Consumer Reports Details The Screening Tests That May Be UnnecessaryConsumer Reports/The Washington Post: "Many Americans -- and their doctors -- seem to think that better health means more health care, including as many screening tests as possible. But many researchers are questioning that notion, saying that some common screening tests are unproven and can not only waste your time and money but also cause more harm than good."
"To help identify preventive practices that work, the government-sponsored U.S. Preventive Services Task Force reviews the evidence for and against screening tests. (The task force generated controversy last month when it suggested that most women did not did not need mammograms as early or as often as some breast cancer experts suggest.)" The article discusses a number of exams -- including blood tests, genetic tests, ultrasounds and electrocariograms "to which the task force has given a D rating, meaning that they failed to meet the group's standards. More than 40 percent of routine preventive exams included D-rated tests, according to a 2006 study by researchers at Johns Hopkins University. Many of those tests should be limited to people who have symptoms or risk factors for specific conditions" (12/8).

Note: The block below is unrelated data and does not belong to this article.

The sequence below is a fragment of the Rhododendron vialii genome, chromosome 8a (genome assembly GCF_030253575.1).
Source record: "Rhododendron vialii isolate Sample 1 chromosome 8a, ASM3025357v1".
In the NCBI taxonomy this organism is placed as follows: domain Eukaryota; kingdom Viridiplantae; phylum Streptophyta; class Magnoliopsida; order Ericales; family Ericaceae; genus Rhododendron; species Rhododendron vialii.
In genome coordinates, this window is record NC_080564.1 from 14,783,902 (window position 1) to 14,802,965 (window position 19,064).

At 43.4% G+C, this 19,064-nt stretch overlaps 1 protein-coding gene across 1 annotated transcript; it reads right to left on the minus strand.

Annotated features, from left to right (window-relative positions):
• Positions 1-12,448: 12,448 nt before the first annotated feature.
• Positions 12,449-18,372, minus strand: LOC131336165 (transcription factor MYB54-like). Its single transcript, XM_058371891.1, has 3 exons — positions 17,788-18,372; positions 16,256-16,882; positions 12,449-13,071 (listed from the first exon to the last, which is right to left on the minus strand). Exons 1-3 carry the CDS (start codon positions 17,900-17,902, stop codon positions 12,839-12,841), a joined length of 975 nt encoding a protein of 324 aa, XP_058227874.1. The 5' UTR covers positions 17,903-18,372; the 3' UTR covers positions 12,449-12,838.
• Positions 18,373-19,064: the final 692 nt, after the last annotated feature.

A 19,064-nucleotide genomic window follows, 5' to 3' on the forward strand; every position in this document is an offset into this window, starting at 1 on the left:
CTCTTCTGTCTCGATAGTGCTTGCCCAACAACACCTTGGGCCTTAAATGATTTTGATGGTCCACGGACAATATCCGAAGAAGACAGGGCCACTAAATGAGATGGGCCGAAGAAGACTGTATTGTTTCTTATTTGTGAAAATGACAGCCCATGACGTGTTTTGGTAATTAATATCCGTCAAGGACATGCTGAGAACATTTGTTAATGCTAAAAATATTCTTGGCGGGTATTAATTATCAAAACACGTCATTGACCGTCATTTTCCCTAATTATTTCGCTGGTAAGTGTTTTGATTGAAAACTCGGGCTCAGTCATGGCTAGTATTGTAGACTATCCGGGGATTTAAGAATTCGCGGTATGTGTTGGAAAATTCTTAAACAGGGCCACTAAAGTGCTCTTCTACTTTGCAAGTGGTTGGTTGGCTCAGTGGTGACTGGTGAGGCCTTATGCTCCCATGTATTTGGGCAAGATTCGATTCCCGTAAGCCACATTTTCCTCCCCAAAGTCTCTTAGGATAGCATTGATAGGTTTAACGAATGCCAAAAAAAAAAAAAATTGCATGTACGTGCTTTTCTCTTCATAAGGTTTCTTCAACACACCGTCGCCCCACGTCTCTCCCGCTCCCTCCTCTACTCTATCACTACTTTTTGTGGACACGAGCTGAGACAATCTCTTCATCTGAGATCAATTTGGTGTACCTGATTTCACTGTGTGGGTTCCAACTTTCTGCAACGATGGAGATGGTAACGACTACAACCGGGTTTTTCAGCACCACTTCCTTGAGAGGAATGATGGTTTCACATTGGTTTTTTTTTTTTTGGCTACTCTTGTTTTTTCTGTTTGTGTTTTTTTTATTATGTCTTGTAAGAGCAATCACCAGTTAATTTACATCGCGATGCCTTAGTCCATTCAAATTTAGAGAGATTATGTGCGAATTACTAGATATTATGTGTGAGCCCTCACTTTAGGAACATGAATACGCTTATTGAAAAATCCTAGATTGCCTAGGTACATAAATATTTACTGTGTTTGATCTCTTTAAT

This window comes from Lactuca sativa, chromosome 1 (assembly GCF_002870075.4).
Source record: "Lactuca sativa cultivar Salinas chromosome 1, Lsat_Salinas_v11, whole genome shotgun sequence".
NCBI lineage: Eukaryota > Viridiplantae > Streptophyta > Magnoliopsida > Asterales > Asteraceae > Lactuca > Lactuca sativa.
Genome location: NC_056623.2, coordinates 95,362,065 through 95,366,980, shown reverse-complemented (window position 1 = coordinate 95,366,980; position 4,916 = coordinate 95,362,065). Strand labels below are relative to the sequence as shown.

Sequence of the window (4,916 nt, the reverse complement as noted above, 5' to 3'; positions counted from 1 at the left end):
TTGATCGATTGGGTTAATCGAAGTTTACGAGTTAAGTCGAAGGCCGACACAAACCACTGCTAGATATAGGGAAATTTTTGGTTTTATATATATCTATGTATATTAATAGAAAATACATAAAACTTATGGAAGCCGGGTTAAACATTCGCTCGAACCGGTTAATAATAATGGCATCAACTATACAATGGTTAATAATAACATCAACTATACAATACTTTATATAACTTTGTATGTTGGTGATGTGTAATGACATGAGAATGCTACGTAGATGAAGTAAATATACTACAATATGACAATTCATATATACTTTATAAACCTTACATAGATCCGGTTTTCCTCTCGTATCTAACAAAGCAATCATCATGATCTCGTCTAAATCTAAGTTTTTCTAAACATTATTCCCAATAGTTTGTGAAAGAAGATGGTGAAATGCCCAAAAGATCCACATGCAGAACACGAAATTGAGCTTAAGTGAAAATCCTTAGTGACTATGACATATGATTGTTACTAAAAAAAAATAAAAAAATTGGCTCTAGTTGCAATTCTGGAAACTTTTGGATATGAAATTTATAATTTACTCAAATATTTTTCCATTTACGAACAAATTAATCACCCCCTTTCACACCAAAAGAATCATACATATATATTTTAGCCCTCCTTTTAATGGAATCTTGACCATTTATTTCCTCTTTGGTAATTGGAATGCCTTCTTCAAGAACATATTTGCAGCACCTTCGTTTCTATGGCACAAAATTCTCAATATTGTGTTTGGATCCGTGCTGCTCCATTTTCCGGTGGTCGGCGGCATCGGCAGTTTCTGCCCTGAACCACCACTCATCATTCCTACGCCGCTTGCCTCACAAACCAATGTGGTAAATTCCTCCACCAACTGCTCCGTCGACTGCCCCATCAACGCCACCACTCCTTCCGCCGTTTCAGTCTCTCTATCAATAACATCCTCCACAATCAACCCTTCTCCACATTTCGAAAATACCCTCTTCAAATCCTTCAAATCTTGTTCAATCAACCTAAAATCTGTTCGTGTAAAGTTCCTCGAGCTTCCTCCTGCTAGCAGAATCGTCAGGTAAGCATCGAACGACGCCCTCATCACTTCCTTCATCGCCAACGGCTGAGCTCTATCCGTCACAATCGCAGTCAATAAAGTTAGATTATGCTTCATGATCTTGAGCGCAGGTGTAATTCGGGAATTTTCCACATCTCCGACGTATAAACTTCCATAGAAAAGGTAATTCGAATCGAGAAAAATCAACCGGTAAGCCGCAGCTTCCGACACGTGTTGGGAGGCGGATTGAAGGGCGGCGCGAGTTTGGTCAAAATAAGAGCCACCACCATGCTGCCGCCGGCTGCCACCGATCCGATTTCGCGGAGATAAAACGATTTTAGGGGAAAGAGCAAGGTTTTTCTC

Meanwhile, CBS News reports on a new government study: "Overall cancer rates are down in the last four years in almost every major demographic category according to a new joint report from national cancer and health groups. Both the rate of new diagnoses for all cancers and the rate of death from all cancers were down in the most recent study period, from 2001 to 2006, according to the report. ... [T]he drops were driven largely by declines in new cases and deaths from the three most common cancers in men (lung, prostate, and colorectal cancers) and for two of the three leading cancers in women (breast and colorectal cancer). ... Doctors attribute the overall declines to public health campaigns advocating for lifestyle changes like quitting smoking and to better early detection of cancers. But the overall declines still represent a mix of cancers on the decline and cancers on the rise" (12/7). This is part of the KHN Morning Briefing, a summary of health policy coverage from major news organizations. Sign up for an email subscription.